Aerial Surveillance Report for May 2018

Published on the 31st of May, 2018

The Tsavo rains largely dissipated in May in much of the Conservation Area, whilst parts of Tsavo have already begun to dry off. Many waterholes still hold water and elephants continue congregating in large herds, especially in the Southern sector of Tsavo East, where herds as large as 200 were regularly sighted from the air.

On Amu Ranch in Lamu County, one of DSWT’s Community Initiatives and a Saving Habitats project, huge amounts of rain made ground patrols by vehicle impossible, and the Aerial Unit was requested to assist with aerial patrols. In contrast to the last time we patrolled Lamu, when there were carcasses of hundreds of hippos that had died of lack of food and water due to drought, Amu was a veritable oasis. Many large water pans and seasonal lakes were not only full but also overflowing into adjacent palm forests. The whole spectacle was quite something to behold with the area absolutely saturated.

Back in Tsavo, poaching activity was generally low, attributable in part to the flooding of the Athi/Galana River, which is still impossible to cross. Several shooting blinds were also discovered on fixed wing and helicopter patrols and subsequently destroyed, however, no new blinds were sighted. This is not unusual for this time of year although poaching activity is expected to pick up in the next few months as things dry off and wildlife begins to concentrate in specific areas.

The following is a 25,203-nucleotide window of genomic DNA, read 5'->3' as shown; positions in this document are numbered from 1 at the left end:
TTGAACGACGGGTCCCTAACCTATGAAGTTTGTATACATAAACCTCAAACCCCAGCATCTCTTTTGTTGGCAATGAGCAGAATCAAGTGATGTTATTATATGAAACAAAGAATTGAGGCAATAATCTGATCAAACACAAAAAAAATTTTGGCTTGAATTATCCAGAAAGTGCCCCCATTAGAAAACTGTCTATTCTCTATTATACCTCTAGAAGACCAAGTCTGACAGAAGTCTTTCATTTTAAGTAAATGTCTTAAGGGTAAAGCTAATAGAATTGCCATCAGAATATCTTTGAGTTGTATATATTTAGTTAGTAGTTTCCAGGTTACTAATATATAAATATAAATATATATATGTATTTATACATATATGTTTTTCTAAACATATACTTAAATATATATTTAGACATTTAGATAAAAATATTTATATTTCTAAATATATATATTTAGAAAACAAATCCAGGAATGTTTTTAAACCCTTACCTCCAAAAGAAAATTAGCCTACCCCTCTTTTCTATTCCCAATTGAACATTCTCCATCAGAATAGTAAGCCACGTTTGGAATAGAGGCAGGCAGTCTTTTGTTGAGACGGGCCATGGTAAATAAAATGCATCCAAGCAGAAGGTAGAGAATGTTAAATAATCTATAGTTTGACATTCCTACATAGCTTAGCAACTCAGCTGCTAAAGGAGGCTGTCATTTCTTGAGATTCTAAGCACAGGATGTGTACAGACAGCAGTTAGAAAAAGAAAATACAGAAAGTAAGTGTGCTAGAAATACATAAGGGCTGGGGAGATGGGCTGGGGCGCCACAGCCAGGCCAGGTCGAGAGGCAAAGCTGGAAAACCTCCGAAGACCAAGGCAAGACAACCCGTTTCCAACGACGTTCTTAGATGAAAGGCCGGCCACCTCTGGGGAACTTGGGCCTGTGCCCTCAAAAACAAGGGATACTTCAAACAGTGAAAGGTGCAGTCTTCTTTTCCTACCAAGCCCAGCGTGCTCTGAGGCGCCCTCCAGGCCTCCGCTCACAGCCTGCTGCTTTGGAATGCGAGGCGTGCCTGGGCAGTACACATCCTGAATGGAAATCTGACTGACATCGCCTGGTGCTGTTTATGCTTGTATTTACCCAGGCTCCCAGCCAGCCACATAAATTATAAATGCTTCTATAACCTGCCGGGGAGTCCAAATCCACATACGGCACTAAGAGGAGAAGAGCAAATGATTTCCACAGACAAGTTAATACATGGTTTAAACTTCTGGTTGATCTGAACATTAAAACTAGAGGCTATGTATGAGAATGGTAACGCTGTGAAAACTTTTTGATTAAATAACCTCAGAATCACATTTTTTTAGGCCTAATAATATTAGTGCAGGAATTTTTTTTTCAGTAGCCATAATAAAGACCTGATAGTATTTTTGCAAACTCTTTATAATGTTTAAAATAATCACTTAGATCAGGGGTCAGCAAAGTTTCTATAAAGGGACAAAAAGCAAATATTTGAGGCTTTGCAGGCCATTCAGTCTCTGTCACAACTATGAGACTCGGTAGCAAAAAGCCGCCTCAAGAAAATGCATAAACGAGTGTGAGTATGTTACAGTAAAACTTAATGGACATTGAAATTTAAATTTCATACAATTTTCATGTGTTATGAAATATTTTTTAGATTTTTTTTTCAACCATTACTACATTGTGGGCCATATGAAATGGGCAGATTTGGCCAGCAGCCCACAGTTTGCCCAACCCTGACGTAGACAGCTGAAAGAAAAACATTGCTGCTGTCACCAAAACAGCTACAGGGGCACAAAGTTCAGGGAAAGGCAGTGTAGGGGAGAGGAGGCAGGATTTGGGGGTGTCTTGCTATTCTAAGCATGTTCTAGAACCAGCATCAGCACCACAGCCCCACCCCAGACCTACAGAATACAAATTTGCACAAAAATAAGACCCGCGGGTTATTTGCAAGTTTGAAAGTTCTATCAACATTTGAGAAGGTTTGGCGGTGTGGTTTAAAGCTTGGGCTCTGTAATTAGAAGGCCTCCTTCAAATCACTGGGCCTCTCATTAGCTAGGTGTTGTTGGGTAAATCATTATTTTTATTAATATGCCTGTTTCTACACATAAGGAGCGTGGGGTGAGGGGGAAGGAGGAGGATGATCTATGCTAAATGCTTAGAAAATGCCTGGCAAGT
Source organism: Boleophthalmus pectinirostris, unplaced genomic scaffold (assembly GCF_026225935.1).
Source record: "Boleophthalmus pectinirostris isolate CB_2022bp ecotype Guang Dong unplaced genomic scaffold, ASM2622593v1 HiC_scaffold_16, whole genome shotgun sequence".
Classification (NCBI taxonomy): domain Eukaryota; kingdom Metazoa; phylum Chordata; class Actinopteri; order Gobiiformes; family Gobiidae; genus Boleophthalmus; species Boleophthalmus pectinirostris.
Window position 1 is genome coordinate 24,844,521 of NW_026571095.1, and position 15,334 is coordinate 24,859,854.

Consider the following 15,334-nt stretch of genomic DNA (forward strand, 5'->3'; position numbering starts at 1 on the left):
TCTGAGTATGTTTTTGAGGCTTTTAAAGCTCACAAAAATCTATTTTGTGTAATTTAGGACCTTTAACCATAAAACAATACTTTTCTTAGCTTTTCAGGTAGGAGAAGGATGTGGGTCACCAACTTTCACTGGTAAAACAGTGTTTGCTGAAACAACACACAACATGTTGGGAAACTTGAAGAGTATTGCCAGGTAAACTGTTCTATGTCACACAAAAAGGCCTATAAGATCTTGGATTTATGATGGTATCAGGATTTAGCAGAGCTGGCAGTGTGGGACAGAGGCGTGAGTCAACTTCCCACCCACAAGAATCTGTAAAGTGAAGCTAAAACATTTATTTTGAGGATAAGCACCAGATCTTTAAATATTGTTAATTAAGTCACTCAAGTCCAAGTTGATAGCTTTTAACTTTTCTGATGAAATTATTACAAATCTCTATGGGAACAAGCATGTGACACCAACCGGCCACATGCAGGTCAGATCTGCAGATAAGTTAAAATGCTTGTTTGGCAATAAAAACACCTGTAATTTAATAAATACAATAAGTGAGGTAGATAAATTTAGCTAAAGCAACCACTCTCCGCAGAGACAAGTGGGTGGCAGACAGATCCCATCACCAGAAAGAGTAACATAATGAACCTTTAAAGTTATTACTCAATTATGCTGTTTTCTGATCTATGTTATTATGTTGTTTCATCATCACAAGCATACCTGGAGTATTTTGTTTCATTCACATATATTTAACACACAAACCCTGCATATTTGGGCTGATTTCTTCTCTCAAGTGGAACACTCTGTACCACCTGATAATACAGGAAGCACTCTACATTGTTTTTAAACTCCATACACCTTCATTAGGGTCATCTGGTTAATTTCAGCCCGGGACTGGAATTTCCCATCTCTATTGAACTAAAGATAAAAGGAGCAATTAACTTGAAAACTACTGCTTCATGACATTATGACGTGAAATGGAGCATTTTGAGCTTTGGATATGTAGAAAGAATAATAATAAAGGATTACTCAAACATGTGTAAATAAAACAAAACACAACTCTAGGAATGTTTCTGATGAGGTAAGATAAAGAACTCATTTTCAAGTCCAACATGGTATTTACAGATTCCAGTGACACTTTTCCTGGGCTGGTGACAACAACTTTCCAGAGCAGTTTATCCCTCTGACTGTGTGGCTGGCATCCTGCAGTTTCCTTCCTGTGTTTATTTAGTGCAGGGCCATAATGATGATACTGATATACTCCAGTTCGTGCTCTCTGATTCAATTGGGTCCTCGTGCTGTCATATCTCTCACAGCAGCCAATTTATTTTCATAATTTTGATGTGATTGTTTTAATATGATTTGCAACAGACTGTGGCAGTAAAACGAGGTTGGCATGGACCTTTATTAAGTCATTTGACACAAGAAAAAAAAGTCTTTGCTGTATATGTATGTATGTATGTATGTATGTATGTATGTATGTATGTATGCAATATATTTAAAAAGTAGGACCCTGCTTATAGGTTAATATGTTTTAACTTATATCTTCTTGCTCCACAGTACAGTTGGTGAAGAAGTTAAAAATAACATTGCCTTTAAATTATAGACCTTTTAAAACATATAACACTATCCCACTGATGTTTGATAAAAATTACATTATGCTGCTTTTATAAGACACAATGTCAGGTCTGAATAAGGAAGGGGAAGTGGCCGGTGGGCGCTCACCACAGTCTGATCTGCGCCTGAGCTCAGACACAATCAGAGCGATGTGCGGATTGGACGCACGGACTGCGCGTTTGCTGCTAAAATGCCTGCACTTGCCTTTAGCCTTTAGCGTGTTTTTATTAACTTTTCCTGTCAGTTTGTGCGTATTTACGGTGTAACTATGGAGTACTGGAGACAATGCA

Aside from livestock incursions, the majority of illegal activities were sighted in the Chyulu Hills, consisting mainly of marijuana cultivation and logging for charcoal burning. Only one elephant carcass was discovered during the month by the DSWT helicopter. Its tusks were recovered, and the cause of death was ruled as natural.

The DSWT helicopter was also involved in two separate cases assisting KWS and communities with human-wildlife conflict challenges and was able to push unwanted elephants out of community land and back into the National Parks.

A highlight of the month was the arrival of a new Bambi bucket. This is an attachment for the Eurocopter B3 which is able to airlift water at any time and will allow the helicopter to fight fires just as they start, especially in the Chyulu Hills.

It is capable of dumping 820 litres of water onto fires and will allow us to rapidly access and fight fires in hard to reach areas. Fires were recently identified as the biggest threat to vegetation and habitat in the Chyulu Hills, and the Bambi bucket will be an essential tool to combat this threat.